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The demographics and interests report in Google Analytics answers many interesting questions like: “are my visitors male or female” and “how old are they”? But can you enable this function in the GA control panel without any worries?
Demographic and interest reports in Google Analytics are overviews of information about your visitors related to demographics and interests. Demographic information are things like age, gender and location – things that say something about who your visitors are. Information related to interests is exactly what it sounds like: what is your target audience interested in? This can be anything from video games to celebrity gossip to certain kinds of products.
Google Analytics collects this information when visitors come to your website. It then processes all of that information and puts it in a neat overview: the demographic and interests reports. These allow you to easily see which demographics and interests are the most prevalent among your visitors. You can use this information to tailor your communication more to their wishes.
Google Analytics gets demographic data from three sources:
This information comes from external sites and apps, outside of yours. All this information from these many different sources is combined to generate the final information you see in Google Analytics.
Keep in mind that not all of this information will be available for all of your users – if a user doesn’t have a cookie, Android Advertising ID or IDFA on their system, it can’t be tracked, which means the user won’t show up in your data.
This information is gained from demographic information gathered from cookies and apps (more information on that here). For example, if you use a fitness app on your iPhone and in that app you fill in your age, that information may be saved to the IDFA, which passes it on to Google Analytics.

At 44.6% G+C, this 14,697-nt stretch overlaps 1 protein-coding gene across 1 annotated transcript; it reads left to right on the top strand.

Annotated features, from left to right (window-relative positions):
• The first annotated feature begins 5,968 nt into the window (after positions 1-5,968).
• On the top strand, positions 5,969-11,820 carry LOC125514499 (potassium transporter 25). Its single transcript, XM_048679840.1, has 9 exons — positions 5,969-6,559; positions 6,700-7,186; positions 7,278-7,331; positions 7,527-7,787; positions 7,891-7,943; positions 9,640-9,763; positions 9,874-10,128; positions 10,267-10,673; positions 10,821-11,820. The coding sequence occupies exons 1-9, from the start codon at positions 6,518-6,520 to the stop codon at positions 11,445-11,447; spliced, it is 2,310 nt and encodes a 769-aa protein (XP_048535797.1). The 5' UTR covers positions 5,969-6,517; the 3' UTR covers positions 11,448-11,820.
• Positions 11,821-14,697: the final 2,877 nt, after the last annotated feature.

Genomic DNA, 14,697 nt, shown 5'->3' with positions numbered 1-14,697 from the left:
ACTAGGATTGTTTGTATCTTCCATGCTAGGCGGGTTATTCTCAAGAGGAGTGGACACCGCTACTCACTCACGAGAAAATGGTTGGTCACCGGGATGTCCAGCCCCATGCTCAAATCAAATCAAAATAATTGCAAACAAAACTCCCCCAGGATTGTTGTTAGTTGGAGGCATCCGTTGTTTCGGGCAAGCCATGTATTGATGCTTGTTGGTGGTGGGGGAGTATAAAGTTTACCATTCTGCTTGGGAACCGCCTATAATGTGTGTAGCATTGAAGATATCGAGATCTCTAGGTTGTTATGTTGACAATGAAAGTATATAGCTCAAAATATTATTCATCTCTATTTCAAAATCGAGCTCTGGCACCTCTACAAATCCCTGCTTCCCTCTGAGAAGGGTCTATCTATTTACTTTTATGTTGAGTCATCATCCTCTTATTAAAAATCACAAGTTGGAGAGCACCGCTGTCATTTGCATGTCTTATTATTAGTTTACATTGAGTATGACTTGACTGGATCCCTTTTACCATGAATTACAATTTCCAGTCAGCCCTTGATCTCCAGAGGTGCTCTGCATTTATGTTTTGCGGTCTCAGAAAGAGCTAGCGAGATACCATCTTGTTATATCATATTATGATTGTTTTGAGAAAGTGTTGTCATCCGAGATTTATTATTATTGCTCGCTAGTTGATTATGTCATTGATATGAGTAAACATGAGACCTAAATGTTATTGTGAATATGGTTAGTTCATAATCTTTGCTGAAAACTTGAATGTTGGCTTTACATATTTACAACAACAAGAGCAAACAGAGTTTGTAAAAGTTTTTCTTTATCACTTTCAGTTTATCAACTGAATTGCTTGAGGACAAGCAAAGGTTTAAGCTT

Take note: Google Analytics does not know your exact age. It saves and processes your age as an age group. These include 18-24, 25-34, 35-44, 45-54, 55-64 and 65+. Of course, any information coming from minors does not get tracked.
Interests in Google Analytics are general subjects and categories of subjects that users have shown an interest in. These are separated in on three groups:
These interests give you an idea of what subjects your target audience is interested in. You can utilise this information to target your ads more effectively, by adapting them to your audience’s large interests or targeting people with specific interests. For example, imagine you’re an electronics store. Is a sizeable portion of your audience interested in headphones? Why not target those people with specific ads showing your best headphones off!
Like demographic data, Google Analytics gains this information from cookies and apps on the device that’s being used.
In order to use demographics and interest data, you first need to enable Advertising Reporting features. If you have not yet done that for your site, learn how to do it here.
Before you can work with demographic and interest reports, you first need to enable them. You can do this from either the Admin tab or the Reporting tab.
From the admin tab:
Congratulations! Demographic and interest reports are now enabled.
From the reporting tab:
Note: If you do not see a button that says ‘Enable’, and instead you’re seeing demographic information, then demographic reports were already enabled.
Demographic and interest reports give you a clear, concise overview of what kinds of people your audience consists, and what those people are into. You can use this information to adjust your communication and approach, to match your target audience’s wishes more closely.
In terms of demographic information, you can learn the following information about your users: